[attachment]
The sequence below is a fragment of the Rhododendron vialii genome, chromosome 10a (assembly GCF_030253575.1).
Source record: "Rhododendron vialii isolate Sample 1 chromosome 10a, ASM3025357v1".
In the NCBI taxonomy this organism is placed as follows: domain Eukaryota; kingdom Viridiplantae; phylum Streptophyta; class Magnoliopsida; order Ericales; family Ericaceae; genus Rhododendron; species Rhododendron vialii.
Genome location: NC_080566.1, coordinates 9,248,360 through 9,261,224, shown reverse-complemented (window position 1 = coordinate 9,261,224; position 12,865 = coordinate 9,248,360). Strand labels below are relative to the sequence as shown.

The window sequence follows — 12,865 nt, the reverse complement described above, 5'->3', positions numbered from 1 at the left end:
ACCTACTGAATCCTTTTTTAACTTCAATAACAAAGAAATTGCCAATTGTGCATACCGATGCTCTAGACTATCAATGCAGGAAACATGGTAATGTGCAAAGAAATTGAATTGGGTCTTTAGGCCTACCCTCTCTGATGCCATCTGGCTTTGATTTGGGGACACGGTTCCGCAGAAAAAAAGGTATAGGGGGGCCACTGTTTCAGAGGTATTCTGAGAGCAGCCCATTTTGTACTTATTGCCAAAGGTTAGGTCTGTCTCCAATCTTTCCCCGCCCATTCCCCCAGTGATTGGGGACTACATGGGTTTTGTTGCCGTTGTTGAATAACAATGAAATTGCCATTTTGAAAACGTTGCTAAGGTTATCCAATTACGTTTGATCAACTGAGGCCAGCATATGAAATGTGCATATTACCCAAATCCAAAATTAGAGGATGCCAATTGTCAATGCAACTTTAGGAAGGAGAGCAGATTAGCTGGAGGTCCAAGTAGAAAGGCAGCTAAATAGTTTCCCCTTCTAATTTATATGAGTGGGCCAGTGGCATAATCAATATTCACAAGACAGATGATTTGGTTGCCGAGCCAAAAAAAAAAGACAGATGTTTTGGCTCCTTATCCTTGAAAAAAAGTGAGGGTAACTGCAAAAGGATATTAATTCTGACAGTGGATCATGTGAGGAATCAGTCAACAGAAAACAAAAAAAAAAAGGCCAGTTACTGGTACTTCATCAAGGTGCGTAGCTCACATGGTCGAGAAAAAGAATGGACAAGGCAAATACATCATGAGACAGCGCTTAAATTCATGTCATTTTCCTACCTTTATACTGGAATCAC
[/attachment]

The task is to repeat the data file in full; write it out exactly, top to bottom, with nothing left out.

The sequence below is a fragment of the Rhododendron vialii genome, chromosome 10a (assembly GCF_030253575.1).
Source record: "Rhododendron vialii isolate Sample 1 chromosome 10a, ASM3025357v1".
In the NCBI taxonomy this organism is placed as follows: domain Eukaryota; kingdom Viridiplantae; phylum Streptophyta; class Magnoliopsida; order Ericales; family Ericaceae; genus Rhododendron; species Rhododendron vialii.
Genome location: NC_080566.1, coordinates 9,248,360 through 9,261,224, shown reverse-complemented (window position 1 = coordinate 9,261,224; position 12,865 = coordinate 9,248,360). Strand labels below are relative to the sequence as shown.

The window sequence follows — 12,865 nt, the reverse complement described above, 5'->3', positions numbered from 1 at the left end:
ACCTACTGAATCCTTTTTTAACTTCAATAACAAAGAAATTGCCAATTGTGCATACCGATGCTCTAGACTATCAATGCAGGAAACATGGTAATGTGCAAAGAAATTGAATTGGGTCTTTAGGCCTACCCTCTCTGATGCCATCTGGCTTTGATTTGGGGACACGGTTCCGCAGAAAAAAAGGTATAGGGGGGCCACTGTTTCAGAGGTATTCTGAGAGCAGCCCATTTTGTACTTATTGCCAAAGGTTAGGTCTGTCTCCAATCTTTCCCCGCCCATTCCCCCAGTGATTGGGGACTACATGGGTTTTGTTGCCGTTGTTGAATAACAATGAAATTGCCATTTTGAAAACGTTGCTAAGGTTATCCAATTACGTTTGATCAACTGAGGCCAGCATATGAAATGTGCATATTACCCAAATCCAAAATTAGAGGATGCCAATTGTCAATGCAACTTTAGGAAGGAGAGCAGATTAGCTGGAGGTCCAAGTAGAAAGGCAGCTAAATAGTTTCCCCTTCTAATTTATATGAGTGGGCCAGTGGCATAATCAATATTCACAAGACAGATGATTTGGTTGCCGAGCCAAAAAAAAAAGACAGATGTTTTGGCTCCTTATCCTTGAAAAAAAGTGAGGGTAACTGCAAAAGGATATTAATTCTGACAGTGGATCATGTGAGGAATCAGTCAACAGAAAACAAAAAAAAAAAGGCCAGTTACTGGTACTTCATCAAGGTGCGTAGCTCACATGGTCGAGAAAAAGAATGGACAAGGCAAATACATCATGAGACAGCGCTTAAATTCATGTCATTTTCCTACCTTTATACTGGAATCAC